Effects of exercising with a lack of sleep
Most adults, on average, need between 7-9 hours sleep a night. Sleep is important to allow your body to rest and recover, and replenish its energy levels.
Lack of sleep can negatively affect your training: you will feel less energised and less motivated, meaning you may not even make it to the gym, and if you do you won’t perform to your full potential. A lack of sleep can also affect your concentration and fog your memory, which will make it harder to get your workout done. You are at higher risk of injury when you exercise with sleep deprivation as your reaction times will be slower and your judgement will be clouded by fatigue.
A consistent lack of sleep could cause you to gain weight – the opposite of your goals if you’re trying to lose weight or maintain. Studies have shown a lack of sleep causes a decrease in leptin, a hormone that is responsible for making you feel full. On top of that, a lack of sleep also increases the body’s levels of ghrelin, which will in turn increase your appetite. Your appetite can also be increased by an increase in cortisol levels that could be caused by lack of sleep. Cortisol is the stress hormone, and high levels can also cause a weakened immune system, high blood pressure, cholesterol, lower bone density and heart disease.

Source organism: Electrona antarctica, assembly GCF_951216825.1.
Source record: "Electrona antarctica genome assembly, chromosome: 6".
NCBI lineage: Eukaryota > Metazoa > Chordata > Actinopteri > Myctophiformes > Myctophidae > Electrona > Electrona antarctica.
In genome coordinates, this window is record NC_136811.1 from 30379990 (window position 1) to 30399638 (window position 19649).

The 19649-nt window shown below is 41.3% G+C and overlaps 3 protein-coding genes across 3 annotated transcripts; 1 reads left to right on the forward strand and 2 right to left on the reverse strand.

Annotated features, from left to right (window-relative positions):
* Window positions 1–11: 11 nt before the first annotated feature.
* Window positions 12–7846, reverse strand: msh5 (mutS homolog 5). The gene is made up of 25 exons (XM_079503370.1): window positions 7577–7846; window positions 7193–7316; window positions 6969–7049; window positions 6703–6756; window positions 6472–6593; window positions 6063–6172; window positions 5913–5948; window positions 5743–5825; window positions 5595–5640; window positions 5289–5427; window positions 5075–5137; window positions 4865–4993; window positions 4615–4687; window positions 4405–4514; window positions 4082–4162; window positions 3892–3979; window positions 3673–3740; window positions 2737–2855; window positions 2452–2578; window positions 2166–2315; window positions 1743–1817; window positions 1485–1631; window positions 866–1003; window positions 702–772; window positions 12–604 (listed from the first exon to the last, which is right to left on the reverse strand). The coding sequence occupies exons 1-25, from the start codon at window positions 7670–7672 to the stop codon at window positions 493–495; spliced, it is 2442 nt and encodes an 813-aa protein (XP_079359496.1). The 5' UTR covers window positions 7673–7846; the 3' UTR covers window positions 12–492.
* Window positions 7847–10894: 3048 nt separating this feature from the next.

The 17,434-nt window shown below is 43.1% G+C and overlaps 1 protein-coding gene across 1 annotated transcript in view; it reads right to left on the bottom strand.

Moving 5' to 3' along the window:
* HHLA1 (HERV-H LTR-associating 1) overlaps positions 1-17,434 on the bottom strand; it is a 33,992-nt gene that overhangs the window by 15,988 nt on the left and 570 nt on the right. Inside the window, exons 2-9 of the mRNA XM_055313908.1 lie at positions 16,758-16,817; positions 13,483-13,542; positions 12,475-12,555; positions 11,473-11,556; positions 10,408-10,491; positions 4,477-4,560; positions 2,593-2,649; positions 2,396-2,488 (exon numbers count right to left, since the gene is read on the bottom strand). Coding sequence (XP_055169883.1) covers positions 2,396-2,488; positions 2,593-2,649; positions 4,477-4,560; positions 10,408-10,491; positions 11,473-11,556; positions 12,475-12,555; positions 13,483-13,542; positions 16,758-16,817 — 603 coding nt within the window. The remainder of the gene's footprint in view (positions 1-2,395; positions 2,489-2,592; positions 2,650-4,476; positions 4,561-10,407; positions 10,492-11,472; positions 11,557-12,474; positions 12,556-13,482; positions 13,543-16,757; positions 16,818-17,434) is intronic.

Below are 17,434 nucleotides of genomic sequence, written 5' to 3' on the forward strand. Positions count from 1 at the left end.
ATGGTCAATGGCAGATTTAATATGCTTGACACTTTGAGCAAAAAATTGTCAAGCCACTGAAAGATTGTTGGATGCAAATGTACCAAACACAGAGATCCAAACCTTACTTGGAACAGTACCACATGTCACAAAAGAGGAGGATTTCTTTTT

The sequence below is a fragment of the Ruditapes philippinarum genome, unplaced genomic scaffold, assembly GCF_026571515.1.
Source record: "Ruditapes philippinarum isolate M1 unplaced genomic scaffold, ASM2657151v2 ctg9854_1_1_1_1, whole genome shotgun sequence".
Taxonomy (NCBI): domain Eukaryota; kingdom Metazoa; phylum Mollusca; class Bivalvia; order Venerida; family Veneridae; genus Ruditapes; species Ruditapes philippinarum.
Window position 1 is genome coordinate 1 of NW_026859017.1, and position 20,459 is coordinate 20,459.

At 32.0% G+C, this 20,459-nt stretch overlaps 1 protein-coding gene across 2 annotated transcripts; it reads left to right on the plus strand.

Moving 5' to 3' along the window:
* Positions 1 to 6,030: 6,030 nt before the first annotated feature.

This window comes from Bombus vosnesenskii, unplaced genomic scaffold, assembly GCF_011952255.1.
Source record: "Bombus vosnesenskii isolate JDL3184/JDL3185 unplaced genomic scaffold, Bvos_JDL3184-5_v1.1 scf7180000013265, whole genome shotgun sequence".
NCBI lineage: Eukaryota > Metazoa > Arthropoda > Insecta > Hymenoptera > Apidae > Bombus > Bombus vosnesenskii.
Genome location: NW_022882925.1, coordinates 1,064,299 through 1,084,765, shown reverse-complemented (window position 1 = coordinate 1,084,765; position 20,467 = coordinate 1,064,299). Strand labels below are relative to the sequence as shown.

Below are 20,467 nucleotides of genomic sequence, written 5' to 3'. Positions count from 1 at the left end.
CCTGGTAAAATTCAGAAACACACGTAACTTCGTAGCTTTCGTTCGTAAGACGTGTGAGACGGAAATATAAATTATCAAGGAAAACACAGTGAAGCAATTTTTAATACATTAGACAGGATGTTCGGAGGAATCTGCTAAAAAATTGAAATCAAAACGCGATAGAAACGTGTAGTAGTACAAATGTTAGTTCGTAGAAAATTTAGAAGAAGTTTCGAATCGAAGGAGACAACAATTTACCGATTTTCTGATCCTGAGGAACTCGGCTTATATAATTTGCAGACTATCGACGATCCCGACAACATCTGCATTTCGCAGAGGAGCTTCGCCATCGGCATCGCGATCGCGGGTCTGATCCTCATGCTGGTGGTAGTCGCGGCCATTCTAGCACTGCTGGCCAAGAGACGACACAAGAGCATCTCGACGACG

Sleep is important to allow your body to rest and recover, and so a lack of sleep will inhibit your recovery. Your muscles will take longer to recover from your last workout, therefore you’ll likely feel sorer for longer. So if you know you’re lacking sleep recently, maybe skip that workout and swap it for a few extra hours kip. You’ll feel a lot better during your workout if you are fully rested!